They're here. The Dubuque Fighting Saints have made it to the Clark Cup Playoffs for the tenth consecutive season. It lengthened the longest active USHL playoff streak. Their opponents, the Chicago Steel, trail them by six. It took until the last game of the regular season for the Saints to get in, as their 6-0 victory over the Green Bay Gamblers effectively sealed the deal and got them into the postseason dance after suffering a 1-10-0 start through the first eleven games of the season.
The Fighting Saints went 23-13-5 the rest of the way and saw their season helped by performances by leading scorer Robert Cronin, who added 28 goals on the season, top-flight NHL-caliber prospect Matt Savoie, who helped with 21 goals and 38 points in 34 games. GM Kalle Larsson added a diamond in the rough in Andrei Buyalsky, a Kazakhstani speedster who scored 32 points in 36 games. Lukas Parik, who joined the Saints from the Western Hockey League's Spokane Chiefs, solidified the goaltending position and scored 15 of those 23 wins needed to be a playoff team.
The Saints, as usual, boast significant depth. Eight players on the team have scored double digits in goals, and 30 or more points (Cronin, Halliday, Savoie, Buyalsky, Kurth, Fletcher, Dzhaniyev, Lemyre). They also improved their power play throughout the year, and finished the season with a 22.2% success rate, good for fourth-best in the entire USHL. Their 3.83 goals-per-game rate is fourth-best in the league.
Dubuque's bugaboo has been the defensive side of the puck. While they have been able to keep pace with teams like Chicago, with a 3-3-2 record against the Steel, they have had trouble keeping the puck out of the net as a whole. In 16 of 52 games this year, the Fighting Saints lost by a margin of three or more goals. Their 4.08 goals-against-per-game mark is third-highest in the league. And, while they took the fewest minor penalties in the league by a longshot (180), their penalty kill dragged, with a 74.8% success rate (13th).
Spot Dubuque the lead, and they can hold on to it. They put together a 19-5-0 record when scoring the first goal, and a 21-2-2 record when leading after two periods of play. They had trouble digging out of a deficit, with a 1-15-1 mark when trailing after one, and a 1-19-1 record when trailing after two periods of play.
The Chicago Steel set the pace for the entire USHL and were crowned Anderson Cup champions for doing so. They finished the year with a 38-11-5 record, the league's top overall scorer, top goal scorer, top offense, top power play, among other top-flight finishes. They are the class of the 2020–21 season because of what they were able to accomplish on the offensive side of the puck.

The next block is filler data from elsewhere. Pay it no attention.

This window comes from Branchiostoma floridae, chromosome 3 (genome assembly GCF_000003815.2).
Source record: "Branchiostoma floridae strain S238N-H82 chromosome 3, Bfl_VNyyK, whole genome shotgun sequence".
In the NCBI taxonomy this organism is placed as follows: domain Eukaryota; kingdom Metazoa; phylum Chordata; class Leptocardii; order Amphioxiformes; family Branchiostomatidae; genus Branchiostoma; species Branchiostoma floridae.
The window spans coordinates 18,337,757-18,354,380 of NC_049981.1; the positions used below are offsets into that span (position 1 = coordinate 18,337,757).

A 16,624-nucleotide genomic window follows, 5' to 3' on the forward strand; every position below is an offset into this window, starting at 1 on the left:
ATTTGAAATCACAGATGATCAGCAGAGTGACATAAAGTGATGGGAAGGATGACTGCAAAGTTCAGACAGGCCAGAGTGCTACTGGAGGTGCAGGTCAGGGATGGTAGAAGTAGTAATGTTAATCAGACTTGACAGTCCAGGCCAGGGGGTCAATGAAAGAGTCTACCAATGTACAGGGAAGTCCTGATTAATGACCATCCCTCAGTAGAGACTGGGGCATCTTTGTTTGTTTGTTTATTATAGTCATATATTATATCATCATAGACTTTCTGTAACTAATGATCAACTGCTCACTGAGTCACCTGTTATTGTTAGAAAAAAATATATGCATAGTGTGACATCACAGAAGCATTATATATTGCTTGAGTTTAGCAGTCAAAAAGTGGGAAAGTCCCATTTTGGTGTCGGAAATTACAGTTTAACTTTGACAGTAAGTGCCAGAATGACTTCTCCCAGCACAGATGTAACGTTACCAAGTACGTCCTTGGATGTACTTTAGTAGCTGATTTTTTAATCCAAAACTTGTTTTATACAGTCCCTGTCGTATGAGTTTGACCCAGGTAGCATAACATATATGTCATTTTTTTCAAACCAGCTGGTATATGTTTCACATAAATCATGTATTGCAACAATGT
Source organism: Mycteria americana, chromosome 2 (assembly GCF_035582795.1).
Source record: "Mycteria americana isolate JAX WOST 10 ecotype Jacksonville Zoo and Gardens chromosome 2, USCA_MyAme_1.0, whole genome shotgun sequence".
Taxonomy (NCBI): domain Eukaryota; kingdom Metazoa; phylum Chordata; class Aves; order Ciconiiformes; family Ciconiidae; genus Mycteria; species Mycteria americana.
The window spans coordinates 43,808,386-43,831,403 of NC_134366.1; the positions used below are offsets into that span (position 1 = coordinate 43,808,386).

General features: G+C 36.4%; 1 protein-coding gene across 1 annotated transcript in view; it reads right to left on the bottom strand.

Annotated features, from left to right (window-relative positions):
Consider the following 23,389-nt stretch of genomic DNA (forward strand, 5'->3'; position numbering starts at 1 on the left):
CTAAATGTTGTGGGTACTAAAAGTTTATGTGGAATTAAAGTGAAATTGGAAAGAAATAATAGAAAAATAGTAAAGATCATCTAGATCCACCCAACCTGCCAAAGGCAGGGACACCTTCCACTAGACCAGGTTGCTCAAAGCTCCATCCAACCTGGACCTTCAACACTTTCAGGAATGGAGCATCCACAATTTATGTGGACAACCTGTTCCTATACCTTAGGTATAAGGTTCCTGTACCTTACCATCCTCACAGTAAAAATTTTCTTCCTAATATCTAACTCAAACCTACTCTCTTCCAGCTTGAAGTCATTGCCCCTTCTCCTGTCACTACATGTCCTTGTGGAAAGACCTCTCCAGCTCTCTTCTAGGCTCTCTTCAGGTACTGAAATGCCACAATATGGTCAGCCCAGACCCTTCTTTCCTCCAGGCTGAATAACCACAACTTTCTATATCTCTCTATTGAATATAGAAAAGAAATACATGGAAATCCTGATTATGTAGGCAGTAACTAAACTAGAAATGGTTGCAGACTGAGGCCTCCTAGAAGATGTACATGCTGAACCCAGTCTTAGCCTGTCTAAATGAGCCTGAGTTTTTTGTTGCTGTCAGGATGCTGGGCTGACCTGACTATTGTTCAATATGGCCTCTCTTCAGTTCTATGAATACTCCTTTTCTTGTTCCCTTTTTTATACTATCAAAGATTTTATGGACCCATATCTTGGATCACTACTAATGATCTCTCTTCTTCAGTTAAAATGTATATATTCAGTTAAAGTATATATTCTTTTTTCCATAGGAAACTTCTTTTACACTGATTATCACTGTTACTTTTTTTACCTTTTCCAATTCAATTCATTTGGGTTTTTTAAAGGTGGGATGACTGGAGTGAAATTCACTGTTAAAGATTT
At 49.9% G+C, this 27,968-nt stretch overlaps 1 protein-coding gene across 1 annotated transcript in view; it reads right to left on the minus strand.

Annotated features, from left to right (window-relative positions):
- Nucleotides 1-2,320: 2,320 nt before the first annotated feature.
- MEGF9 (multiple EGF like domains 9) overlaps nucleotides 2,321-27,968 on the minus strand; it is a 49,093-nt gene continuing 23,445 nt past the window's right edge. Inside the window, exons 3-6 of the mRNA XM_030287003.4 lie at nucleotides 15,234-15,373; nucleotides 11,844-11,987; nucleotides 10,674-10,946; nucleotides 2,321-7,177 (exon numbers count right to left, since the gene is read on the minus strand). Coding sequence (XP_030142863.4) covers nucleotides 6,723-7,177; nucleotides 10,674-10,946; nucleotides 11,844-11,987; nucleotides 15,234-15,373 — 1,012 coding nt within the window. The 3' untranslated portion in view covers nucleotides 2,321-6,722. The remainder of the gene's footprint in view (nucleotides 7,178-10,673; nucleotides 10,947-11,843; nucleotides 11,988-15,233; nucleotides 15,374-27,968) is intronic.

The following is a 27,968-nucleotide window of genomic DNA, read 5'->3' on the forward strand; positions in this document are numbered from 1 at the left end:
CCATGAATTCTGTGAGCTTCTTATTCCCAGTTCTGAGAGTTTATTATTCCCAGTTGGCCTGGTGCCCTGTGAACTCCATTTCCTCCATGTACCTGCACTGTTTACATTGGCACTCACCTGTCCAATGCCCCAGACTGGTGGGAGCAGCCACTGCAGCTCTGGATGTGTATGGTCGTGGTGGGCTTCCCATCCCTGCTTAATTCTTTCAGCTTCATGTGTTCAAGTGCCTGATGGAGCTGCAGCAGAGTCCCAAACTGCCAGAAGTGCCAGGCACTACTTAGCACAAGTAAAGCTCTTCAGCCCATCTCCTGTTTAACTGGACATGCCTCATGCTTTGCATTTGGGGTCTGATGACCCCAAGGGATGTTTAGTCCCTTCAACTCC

The two-headed monster of Sean Farrell, who finished the year with 101 points in 53 games, and Matt Coronato, who scored 48 goals in 51 games, were the two biggest headaches for the opposition to game plan against. Only five times in 53 games was Farrell held off the scoresheet, and in 29 of 53 games did he add multiple points. Coronato, who will be a first-round pickup for an NHL club this summer, had ten multi-goal games, and two hat tricks. He shot an insane 25.1%, scored 19 power play goals, and 8 game winners.
Chicago's true forward depth goes six players deep. Farrell, Coronato, Josh Doan (70 p), Erik Middendorf (68 p), Mackie Samoskevich (37 p) and Adam Fantilli (36 p) are the top six from hell that the Fighting Saints will need to contend with. The Steel's secondary scoring falls flat past that point, with only Dawson Pasternak's 23 points on the year coming close.
The Steel enter the playoffs with a 21-5-1 record at home, and an eight-game winning streak heading into the playoffs. They will be a tough team to face in terms of special teams, with a 29.2% power play percentage at home (2nd), and an 85.9% success rate on the PK at home (2nd).
Chicago's weakness has been their team save percentage. Between the three goalies that have seen the most ice time for the Steel, none have above a .900 save percentage, and they own a .878 save percentage as a team.
1. Time and space. Star players thrive on time and space. Gap control just inside the defensive blue line will need to be on point more often than not to deny Chicago's opportunities off the rush.
2. Relentless attack. Keeping the play in the offensive zone and competently sustaining zone time will be crucial. Dubuque has significantly more depth than Chicago at the forward position. The Steel cannot afford to take any shifts off.
3. Lukas Parik. Goaltending wins championships. If the LA Kings prospect can put forth the effort he did in the last few weeks of the season, including a shutout in the final game of the season, the Saints will have the edge in that position throughout the series.
4. The effect of parity. Chicago has cruised to where they are at with a skill game. The Saints have had to dig out of a massive hole just to get here. If Dubuque is to showcase a more physical, grinding style, it may shut off the motivation of the opposition's skill players and allow the Fighting Saints to dictate the terms of play.
12/4 vs. Chicago Steel - L 4-1
1/3 vs Chicago Steel - W 2-1
2/13 at Chicago Steel - OTL 3-2
2/14 at Chicago Steel - W 4-3
3/19 vs Chicago Steel - L 7-3
3/20 at Chicago Steel - OTL 3-2
4/2 at Chicago Steel - W 5-4
4/3 vs Chicago Steel - L 7-2